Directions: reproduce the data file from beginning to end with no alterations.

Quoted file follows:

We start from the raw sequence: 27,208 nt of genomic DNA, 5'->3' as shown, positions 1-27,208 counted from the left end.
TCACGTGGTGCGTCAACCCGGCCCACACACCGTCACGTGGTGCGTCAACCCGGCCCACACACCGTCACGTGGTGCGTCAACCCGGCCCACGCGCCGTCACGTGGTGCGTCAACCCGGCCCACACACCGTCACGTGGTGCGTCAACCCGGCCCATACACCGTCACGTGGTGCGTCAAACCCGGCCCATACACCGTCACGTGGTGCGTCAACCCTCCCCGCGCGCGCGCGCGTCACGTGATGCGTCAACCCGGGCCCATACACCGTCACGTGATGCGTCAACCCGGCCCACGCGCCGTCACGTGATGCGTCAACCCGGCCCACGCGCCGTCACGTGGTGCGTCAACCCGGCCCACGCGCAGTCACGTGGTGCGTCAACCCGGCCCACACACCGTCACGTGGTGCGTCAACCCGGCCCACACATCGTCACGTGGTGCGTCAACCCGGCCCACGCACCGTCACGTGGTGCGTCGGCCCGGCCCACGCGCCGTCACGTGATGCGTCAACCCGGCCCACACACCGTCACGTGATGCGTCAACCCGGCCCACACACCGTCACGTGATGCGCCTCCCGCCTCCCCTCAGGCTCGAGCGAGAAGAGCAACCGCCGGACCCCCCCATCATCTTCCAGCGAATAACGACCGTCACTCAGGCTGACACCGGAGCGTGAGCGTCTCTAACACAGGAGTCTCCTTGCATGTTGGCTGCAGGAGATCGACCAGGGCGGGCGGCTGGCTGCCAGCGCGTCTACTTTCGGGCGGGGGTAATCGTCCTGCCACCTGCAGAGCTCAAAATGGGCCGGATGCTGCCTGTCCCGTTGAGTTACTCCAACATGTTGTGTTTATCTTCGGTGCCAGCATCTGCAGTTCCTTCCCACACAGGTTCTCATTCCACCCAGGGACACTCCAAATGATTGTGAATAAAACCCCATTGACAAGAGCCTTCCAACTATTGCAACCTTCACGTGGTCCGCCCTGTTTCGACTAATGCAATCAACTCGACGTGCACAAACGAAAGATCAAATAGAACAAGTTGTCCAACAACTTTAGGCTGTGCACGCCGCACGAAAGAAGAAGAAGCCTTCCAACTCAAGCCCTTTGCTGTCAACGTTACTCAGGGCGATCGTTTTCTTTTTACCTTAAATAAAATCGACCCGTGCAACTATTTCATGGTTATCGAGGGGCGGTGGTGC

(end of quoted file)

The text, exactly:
We start from the raw sequence: 27,208 nt of genomic DNA, 5'->3' as shown, positions 1-27,208 counted from the left end.
TCACGTGGTGCGTCAACCCGGCCCACACACCGTCACGTGGTGCGTCAACCCGGCCCACACACCGTCACGTGGTGCGTCAACCCGGCCCACGCGCCGTCACGTGGTGCGTCAACCCGGCCCACACACCGTCACGTGGTGCGTCAACCCGGCCCATACACCGTCACGTGGTGCGTCAAACCCGGCCCATACACCGTCACGTGGTGCGTCAACCCTCCCCGCGCGCGCGCGCGTCACGTGATGCGTCAACCCGGGCCCATACACCGTCACGTGATGCGTCAACCCGGCCCACGCGCCGTCACGTGATGCGTCAACCCGGCCCACGCGCCGTCACGTGGTGCGTCAACCCGGCCCACGCGCAGTCACGTGGTGCGTCAACCCGGCCCACACACCGTCACGTGGTGCGTCAACCCGGCCCACACATCGTCACGTGGTGCGTCAACCCGGCCCACGCACCGTCACGTGGTGCGTCGGCCCGGCCCACGCGCCGTCACGTGATGCGTCAACCCGGCCCACACACCGTCACGTGATGCGTCAACCCGGCCCACACACCGTCACGTGATGCGCCTCCCGCCTCCCCTCAGGCTCGAGCGAGAAGAGCAACCGCCGGACCCCCCCATCATCTTCCAGCGAATAACGACCGTCACTCAGGCTGACACCGGAGCGTGAGCGTCTCTAACACAGGAGTCTCCTTGCATGTTGGCTGCAGGAGATCGACCAGGGCGGGCGGCTGGCTGCCAGCGCGTCTACTTTCGGGCGGGGGTAATCGTCCTGCCACCTGCAGAGCTCAAAATGGGCCGGATGCTGCCTGTCCCGTTGAGTTACTCCAACATGTTGTGTTTATCTTCGGTGCCAGCATCTGCAGTTCCTTCCCACACAGGTTCTCATTCCACCCAGGGACACTCCAAATGATTGTGAATAAAACCCCATTGACAAGAGCCTTCCAACTATTGCAACCTTCACGTGGTCCGCCCTGTTTCGACTAATGCAATCAACTCGACGTGCACAAACGAAAGATCAAATAGAACAAGTTGTCCAACAACTTTAGGCTGTGCACGCCGCACGAAAGAAGAAGAAGCCTTCCAACTCAAGCCCTTTGCTGTCAACGTTACTCAGGGCGATCGTTTTCTTTTTACCTTAAATAAAATCGACCCGTGCAACTATTTCATGGTTATCGAGGGGCGGTGGTGC